NEW YORK (Reuters) - Americans have become more supportive of abortion rights over the past year, even as a wave of Republican-controlled state governments have imposed new restrictions, according to a Reuters/Ipsos poll released on Sunday.
The poll found that 58% of American adults said abortion should be legal in most or all cases, up from 50% who said that in a similar poll that ran in July 2018.
While support broke down along partisan lines, passions were higher among registered Democrats, with 81% saying abortion should be legal in most or all cases, while 55% of registered Republicans said it should be illegal in most or all cases.
This year, eight Republican-led states have passed new restrictions on abortion, measures that activists said are aimed at provoking the U.S. Supreme Court to reconsider the 1973 Roe v. Wade decision that established a woman’s right to terminate her pregnancy.
Anti-abortion campaigners are counting on the new 5-4 conservative majority on the court, following two appointments by Republican President Donald Trump, to turn the balance in their favor.
A wide majority of Americans disagree with parts of the year’s most sweeping anti-abortion measure: Alabama’s law banning abortion in all cases, including for pregnancies resulting from rape or incest, with only a narrow exception for women whose lives are danger.
Eighty percent of respondents told Reuters/Ipsos they support abortion in cases of rape or incest.
Other states, including Ohio and Georgia, have banned abortions absent a medical emergency after six weeks of pregnancy or after the fetal heartbeat can be detected, which can occur before a woman realizes she is pregnant.
Public opinion is almost evenly split on whether abortion should be legal after a heartbeat is detected, the poll showed.
The Reuters/Ipsos poll also found that 85% of Americans are in favor of abortion when the mother’s life is in danger and 59% said abortion should be legal when there is evidence that the baby is physically or mentally impaired.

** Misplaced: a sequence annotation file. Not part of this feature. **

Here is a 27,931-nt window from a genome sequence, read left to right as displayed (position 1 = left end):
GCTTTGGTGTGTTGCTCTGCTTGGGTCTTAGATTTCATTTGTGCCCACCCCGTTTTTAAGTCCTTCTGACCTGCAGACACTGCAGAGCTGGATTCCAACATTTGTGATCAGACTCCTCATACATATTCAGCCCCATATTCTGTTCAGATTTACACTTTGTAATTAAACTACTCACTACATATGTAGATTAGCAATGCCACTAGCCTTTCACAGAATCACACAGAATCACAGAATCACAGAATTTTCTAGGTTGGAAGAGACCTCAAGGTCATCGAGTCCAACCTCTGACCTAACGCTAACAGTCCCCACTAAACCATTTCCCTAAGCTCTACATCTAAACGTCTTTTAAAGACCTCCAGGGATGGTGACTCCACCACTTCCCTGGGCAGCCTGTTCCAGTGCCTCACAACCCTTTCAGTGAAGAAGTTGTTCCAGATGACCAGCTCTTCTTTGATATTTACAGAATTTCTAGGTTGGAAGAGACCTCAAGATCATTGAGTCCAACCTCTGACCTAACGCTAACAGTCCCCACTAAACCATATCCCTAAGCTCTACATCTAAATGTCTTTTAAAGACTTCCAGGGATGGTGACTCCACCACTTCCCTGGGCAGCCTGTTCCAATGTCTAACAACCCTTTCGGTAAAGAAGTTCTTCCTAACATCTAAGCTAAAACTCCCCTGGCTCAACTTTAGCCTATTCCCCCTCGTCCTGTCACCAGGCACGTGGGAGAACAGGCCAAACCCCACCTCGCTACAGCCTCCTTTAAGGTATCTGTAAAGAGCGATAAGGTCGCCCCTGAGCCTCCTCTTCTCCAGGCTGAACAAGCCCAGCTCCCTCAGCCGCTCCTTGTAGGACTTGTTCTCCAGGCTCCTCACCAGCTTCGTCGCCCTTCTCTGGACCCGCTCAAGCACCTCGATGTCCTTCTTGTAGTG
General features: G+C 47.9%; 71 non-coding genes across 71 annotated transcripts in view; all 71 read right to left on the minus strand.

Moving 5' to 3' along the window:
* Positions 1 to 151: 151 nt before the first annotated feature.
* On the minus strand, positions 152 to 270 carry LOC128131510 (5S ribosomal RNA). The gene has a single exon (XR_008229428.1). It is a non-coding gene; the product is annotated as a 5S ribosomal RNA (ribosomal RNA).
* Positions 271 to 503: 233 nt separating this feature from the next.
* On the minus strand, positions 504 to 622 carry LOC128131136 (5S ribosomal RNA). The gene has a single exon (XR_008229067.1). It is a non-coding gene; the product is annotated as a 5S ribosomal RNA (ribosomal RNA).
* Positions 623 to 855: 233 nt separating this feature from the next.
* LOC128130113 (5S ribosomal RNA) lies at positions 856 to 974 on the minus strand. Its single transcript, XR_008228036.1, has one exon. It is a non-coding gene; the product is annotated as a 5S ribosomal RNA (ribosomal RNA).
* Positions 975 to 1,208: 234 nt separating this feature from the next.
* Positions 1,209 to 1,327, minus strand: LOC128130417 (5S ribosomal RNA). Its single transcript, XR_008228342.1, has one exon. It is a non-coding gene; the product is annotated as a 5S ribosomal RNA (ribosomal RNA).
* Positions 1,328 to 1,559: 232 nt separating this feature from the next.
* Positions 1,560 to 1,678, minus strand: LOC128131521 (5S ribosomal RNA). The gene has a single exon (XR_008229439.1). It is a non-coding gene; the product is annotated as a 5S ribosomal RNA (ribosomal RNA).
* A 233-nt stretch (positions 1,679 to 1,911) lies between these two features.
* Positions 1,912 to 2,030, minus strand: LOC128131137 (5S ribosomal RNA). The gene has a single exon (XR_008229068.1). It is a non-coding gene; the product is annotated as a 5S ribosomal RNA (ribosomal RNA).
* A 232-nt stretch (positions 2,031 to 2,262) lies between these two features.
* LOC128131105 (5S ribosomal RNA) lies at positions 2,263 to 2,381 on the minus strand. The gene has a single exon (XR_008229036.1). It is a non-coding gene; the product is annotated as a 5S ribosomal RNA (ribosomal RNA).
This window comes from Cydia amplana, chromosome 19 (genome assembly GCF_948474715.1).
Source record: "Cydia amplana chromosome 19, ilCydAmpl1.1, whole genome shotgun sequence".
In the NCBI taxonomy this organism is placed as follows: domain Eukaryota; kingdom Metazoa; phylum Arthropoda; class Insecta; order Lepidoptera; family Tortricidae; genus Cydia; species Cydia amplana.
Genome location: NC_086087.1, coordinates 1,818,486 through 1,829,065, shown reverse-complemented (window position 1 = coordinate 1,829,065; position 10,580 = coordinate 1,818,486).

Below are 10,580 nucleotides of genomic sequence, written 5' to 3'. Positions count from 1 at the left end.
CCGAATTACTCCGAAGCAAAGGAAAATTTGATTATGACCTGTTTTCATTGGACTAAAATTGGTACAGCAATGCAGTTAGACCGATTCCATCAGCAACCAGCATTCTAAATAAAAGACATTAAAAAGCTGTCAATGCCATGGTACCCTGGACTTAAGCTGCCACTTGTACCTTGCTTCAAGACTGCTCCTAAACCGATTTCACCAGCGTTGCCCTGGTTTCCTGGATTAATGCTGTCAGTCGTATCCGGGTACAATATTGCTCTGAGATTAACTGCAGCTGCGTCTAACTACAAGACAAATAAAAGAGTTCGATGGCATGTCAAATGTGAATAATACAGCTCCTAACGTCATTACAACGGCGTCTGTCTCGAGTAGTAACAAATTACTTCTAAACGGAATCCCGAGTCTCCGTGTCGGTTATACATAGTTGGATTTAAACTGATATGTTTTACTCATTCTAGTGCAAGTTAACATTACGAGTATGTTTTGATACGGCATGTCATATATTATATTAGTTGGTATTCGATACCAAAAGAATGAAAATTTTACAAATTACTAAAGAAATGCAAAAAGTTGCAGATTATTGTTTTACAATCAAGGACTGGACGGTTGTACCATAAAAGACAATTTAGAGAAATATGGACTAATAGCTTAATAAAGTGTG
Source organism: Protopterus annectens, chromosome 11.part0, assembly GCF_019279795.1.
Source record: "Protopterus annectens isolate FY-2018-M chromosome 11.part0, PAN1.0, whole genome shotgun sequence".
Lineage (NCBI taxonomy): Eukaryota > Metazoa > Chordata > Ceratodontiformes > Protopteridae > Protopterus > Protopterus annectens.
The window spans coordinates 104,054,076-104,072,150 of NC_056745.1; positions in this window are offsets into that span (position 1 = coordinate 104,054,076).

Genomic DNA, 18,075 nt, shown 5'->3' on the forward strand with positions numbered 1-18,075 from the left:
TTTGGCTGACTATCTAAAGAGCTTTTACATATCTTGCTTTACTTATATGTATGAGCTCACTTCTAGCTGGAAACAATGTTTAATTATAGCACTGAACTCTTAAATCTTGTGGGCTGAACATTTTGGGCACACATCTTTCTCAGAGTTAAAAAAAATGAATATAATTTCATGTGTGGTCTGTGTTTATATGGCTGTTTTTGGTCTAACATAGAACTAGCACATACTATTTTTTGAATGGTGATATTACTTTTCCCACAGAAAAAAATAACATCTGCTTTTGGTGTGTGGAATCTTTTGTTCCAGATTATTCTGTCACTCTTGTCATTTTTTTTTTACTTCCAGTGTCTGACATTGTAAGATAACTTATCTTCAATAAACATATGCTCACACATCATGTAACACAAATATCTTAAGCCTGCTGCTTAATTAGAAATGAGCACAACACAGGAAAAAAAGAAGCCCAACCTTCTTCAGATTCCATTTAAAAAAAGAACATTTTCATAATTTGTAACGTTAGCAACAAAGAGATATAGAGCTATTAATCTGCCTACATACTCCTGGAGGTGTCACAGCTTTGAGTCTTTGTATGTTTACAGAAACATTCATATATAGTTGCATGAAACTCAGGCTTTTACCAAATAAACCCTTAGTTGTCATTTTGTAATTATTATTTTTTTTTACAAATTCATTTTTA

Fifty-eight percent of U.S. adults said abortion should not be legal when the fetus is older than 20 weeks, while 30% said it should be allowed.
“I think abortion is a very difficult, horrible thing, but I don’t think the government has any say in whether you should be able to do it - that’s a very personal thing,” said poll respondent Steven Hoelke, 69, a Republican retired aerospace engineer from Claremont, California. “It’s tough and I don’t think it can be dictated from above.”
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Trump’s opposition to abortion has stirred support in his base, especially among many religious voters. The two dozen Democrats vying to challenge him have loudly supported abortion rights.
But the poll also found most voters were not looking for candidates whose primary focus is abortion: Just 9% of registered Republicans said they would prefer to vote for a candidate whose main focus is banning abortion, while 11% of registered Democrats preferred one whose primary focus would be protecting abortion rights.
U.S. voters usually list healthcare and the economy as the top issues going into an election.
The Reuters/Ipsos poll was conducted online in English throughout the United States on May 22-23. It gathered responses from 1,008 people and has a credibility interval, a measure of precision, of 6 percentage points.
Reporting by Maria Caspani; editing by Scott Malone and David Gregorio
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